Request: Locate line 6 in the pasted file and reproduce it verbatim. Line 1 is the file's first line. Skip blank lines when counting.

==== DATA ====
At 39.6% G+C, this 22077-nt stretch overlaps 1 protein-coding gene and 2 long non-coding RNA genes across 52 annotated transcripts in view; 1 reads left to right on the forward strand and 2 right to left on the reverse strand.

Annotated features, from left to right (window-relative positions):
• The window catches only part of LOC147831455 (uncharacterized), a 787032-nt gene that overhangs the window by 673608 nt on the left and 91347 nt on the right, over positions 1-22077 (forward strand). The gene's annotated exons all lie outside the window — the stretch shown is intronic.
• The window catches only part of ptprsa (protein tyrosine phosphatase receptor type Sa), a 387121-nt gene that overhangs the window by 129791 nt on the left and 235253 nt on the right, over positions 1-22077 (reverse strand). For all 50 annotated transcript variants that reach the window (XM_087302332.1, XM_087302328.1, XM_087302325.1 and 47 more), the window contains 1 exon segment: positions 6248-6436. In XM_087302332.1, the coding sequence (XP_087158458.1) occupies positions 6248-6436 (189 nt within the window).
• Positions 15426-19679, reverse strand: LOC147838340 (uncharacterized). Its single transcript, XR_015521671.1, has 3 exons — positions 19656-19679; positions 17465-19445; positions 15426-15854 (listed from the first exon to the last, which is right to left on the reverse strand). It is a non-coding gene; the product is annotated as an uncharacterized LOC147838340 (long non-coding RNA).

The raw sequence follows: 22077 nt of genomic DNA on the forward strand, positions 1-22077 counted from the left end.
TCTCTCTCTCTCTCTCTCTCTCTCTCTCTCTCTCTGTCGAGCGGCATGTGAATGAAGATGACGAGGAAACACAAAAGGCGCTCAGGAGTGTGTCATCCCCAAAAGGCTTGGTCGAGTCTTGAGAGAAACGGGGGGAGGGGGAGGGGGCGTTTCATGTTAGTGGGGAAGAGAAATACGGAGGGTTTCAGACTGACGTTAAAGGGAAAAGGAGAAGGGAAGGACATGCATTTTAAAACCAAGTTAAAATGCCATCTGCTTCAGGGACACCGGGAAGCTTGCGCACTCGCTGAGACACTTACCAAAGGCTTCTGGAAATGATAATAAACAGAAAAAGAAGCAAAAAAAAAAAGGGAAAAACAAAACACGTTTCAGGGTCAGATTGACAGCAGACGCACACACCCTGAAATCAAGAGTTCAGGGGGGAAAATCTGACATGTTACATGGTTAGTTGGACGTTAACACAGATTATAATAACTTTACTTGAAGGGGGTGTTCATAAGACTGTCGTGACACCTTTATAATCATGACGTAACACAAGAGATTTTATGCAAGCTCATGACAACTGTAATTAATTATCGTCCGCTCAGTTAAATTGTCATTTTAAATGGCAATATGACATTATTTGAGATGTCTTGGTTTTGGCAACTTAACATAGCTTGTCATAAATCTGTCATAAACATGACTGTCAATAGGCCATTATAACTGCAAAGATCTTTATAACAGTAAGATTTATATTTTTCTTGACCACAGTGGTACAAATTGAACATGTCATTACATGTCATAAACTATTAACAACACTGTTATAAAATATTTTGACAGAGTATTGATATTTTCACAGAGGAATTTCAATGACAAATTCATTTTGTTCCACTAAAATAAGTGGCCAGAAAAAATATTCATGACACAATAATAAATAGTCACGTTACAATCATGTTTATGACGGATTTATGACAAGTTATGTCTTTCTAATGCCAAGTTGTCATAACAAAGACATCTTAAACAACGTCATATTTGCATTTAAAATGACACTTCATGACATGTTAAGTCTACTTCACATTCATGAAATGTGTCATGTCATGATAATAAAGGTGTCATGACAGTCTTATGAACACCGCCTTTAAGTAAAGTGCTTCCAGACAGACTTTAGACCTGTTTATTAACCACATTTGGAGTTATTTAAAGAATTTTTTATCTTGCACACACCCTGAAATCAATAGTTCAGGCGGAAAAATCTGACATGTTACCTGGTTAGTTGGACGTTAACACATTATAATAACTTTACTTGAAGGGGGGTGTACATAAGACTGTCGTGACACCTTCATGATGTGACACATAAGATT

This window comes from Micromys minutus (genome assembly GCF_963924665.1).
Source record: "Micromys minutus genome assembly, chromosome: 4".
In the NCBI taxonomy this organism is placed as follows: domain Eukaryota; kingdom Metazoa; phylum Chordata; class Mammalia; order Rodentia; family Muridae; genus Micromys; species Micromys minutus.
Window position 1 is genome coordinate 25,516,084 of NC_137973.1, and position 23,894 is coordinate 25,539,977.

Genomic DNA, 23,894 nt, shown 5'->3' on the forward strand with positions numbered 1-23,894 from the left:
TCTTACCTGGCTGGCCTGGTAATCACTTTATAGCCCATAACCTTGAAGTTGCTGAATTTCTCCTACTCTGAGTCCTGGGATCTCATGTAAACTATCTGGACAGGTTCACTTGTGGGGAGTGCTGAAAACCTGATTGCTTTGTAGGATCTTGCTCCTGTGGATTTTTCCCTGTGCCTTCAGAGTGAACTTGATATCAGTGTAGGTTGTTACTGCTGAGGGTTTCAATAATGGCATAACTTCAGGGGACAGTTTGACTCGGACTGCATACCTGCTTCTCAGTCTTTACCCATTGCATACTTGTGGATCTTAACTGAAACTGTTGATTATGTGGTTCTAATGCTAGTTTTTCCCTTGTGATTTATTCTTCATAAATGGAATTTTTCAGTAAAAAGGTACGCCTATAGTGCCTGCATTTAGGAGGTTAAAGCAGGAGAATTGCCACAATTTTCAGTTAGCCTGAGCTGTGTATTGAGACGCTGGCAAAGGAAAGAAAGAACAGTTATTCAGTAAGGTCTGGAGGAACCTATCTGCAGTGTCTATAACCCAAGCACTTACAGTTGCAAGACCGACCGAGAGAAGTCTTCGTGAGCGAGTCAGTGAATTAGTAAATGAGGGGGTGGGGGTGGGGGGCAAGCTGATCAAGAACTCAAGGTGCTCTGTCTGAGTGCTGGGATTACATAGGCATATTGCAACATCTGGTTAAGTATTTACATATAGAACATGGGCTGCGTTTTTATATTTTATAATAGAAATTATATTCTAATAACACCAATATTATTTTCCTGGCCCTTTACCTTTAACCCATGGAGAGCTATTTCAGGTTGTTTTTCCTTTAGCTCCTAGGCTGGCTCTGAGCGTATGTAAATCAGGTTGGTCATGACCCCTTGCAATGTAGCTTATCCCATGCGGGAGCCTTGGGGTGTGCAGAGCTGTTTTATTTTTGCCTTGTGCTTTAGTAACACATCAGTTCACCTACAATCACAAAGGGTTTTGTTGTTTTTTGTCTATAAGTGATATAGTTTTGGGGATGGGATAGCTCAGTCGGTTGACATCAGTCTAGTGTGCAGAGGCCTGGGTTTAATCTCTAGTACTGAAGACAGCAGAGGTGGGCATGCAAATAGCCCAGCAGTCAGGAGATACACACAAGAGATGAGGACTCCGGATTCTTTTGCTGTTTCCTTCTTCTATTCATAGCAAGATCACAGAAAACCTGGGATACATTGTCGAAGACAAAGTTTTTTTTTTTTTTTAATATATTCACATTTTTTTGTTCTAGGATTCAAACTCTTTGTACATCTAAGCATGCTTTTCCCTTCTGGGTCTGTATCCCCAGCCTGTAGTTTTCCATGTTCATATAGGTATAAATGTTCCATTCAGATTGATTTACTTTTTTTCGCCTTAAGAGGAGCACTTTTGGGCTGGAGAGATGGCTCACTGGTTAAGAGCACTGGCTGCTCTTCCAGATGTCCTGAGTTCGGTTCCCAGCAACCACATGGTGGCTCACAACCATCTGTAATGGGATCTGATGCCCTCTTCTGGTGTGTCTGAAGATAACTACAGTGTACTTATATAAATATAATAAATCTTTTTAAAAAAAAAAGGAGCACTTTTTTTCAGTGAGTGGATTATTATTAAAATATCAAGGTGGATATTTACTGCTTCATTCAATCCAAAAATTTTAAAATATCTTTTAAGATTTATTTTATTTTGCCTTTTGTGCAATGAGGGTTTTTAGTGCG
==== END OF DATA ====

The raw sequence follows: 22077 nt of genomic DNA on the forward strand, positions 1-22077 counted from the left end.